The team will take the basic route first attempted by the Englishman George Leigh-Mallory in the 1920s—up to a saddle called the North Col and then up the northeast ridge to the summit. When last seen, Mallory and a young Oxford student were inching their way upward about 1,500 feet below the summit. Then darkness and bad weather dosed in. No remains were ever found, except for an ice axe in the snow. Their ghosts, along with the many others lost on this peak, still haunt those who would "conquer" it.
Hey, why an encore? Since Hillary climbed Everest, people have been all over that mountain, even taking live TV cameras up to the top. In fact, to some minds, all those climbers have by now virtually domesticated the peak—in the process strewing and leaving trash everywhere. It's gotten so bad that Hillary himself, in a fit of dismay, recommended that Everest be closed for five years or until someone figures out how to get all the old oxygen bottles and other detritus off its face.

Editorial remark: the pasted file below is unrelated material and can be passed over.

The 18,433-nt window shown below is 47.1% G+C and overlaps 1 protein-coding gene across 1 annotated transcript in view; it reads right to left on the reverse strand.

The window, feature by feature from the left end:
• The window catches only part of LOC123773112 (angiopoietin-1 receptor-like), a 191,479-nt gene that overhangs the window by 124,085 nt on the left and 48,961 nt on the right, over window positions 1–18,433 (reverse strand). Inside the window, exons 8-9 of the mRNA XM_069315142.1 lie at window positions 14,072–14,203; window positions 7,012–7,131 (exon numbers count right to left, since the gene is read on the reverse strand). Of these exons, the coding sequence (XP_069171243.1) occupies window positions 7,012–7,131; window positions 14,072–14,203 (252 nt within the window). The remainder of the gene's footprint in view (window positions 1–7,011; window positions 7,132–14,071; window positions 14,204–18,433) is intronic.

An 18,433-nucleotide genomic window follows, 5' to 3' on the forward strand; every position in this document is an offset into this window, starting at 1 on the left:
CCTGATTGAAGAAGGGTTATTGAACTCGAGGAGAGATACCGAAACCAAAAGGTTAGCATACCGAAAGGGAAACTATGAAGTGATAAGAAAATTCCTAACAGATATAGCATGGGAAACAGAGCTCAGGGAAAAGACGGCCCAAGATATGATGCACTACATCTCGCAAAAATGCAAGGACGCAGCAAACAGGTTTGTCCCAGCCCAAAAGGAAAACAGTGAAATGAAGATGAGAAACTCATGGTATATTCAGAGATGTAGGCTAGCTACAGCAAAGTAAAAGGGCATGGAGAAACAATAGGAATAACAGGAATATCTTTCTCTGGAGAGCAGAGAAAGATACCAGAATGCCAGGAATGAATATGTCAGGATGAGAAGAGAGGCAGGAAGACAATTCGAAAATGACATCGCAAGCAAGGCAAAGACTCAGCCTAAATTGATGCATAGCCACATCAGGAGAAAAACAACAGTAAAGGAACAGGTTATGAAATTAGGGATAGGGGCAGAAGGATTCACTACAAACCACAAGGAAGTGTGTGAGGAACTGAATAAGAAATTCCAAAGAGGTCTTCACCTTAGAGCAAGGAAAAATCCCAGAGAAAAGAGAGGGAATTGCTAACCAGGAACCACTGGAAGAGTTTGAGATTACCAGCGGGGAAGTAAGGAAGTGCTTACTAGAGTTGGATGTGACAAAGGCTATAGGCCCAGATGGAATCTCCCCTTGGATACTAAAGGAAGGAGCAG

Whittaker quietly disagrees: "To me, the mountains are like church, and people should go to church. You don't close the mountains."
So what's this climb all about? A guy over 60 proving something? No, not this time. Part of the egalitarian rule for this expedition is that those slated to take the last steps to the summit cannot have been there before. In deference to this rule—his own idea—Whittaker will not be among those standing on the highest point of Earth.
The idea is bigger than that.
A scholar of symbols has said that "of all metaphors, only those pertaining to height, ascent, depth, and descent are axiomatic. Nothing can explain them, but they explain everything." In almost every society we know of, heroic ascents, be they winged or terrestrial, have always bespoken raising oneself up to greater heights of morality, strength, or creativity.
So according to the plan, on April 22, which is also Earth Day, three climbers—a Chinese, a Russian, and an American—will rope themselves together and take the final steps up the last 600 feet of Everest. If one of them falters, either he or she will be hauled up by the other two, or all three will turn around and another three will set forth, until one of the five teams of three has made it.
The rope joining the team is as symbolic as the climb itself. The idea is so simple that when it was first proposed in some back room in Seattle where mountaineers get together to swap stories and dreams, everybody laughed. One guy fell off his chair laughing. There were thousands of Russian and Chinese troops glowering at each other across their mutual border, and perestroika hadn't yet made its way into American dictionaries.